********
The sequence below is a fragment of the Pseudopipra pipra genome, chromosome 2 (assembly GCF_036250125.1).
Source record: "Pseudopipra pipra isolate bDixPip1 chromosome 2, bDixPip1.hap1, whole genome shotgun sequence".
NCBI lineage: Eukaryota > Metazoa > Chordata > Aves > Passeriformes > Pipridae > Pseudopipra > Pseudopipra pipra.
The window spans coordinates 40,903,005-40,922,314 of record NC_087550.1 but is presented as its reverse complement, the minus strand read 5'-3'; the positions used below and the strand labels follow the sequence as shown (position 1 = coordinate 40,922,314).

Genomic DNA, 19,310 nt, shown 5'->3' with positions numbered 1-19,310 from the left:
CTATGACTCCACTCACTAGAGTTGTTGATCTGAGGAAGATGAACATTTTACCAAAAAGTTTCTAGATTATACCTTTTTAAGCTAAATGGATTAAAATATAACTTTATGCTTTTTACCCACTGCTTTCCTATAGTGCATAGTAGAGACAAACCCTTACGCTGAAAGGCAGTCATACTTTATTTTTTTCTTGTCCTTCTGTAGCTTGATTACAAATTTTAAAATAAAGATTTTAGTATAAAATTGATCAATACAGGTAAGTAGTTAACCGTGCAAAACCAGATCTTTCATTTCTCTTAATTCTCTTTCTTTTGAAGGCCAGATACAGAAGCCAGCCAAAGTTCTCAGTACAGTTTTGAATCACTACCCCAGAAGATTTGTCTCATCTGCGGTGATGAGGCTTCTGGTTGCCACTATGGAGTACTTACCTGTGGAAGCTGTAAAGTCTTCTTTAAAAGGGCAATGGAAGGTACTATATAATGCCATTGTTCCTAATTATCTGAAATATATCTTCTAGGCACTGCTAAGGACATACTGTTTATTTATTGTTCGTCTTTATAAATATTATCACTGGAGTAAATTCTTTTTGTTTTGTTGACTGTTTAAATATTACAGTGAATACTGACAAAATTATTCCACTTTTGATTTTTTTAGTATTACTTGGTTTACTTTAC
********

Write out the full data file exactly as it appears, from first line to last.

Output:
The sequence below is a fragment of the Pseudopipra pipra genome, chromosome 2 (assembly GCF_036250125.1).
Source record: "Pseudopipra pipra isolate bDixPip1 chromosome 2, bDixPip1.hap1, whole genome shotgun sequence".
NCBI lineage: Eukaryota > Metazoa > Chordata > Aves > Passeriformes > Pipridae > Pseudopipra > Pseudopipra pipra.
The window spans coordinates 40,903,005-40,922,314 of record NC_087550.1 but is presented as its reverse complement, the minus strand read 5'-3'; the positions used below and the strand labels follow the sequence as shown (position 1 = coordinate 40,922,314).

Genomic DNA, 19,310 nt, shown 5'->3' with positions numbered 1-19,310 from the left:
CTATGACTCCACTCACTAGAGTTGTTGATCTGAGGAAGATGAACATTTTACCAAAAAGTTTCTAGATTATACCTTTTTAAGCTAAATGGATTAAAATATAACTTTATGCTTTTTACCCACTGCTTTCCTATAGTGCATAGTAGAGACAAACCCTTACGCTGAAAGGCAGTCATACTTTATTTTTTTCTTGTCCTTCTGTAGCTTGATTACAAATTTTAAAATAAAGATTTTAGTATAAAATTGATCAATACAGGTAAGTAGTTAACCGTGCAAAACCAGATCTTTCATTTCTCTTAATTCTCTTTCTTTTGAAGGCCAGATACAGAAGCCAGCCAAAGTTCTCAGTACAGTTTTGAATCACTACCCCAGAAGATTTGTCTCATCTGCGGTGATGAGGCTTCTGGTTGCCACTATGGAGTACTTACCTGTGGAAGCTGTAAAGTCTTCTTTAAAAGGGCAATGGAAGGTACTATATAATGCCATTGTTCCTAATTATCTGAAATATATCTTCTAGGCACTGCTAAGGACATACTGTTTATTTATTGTTCGTCTTTATAAATATTATCACTGGAGTAAATTCTTTTTGTTTTGTTGACTGTTTAAATATTACAGTGAATACTGACAAAATTATTCCACTTTTGATTTTTTTAGTATTACTTGGTTTACTTTAC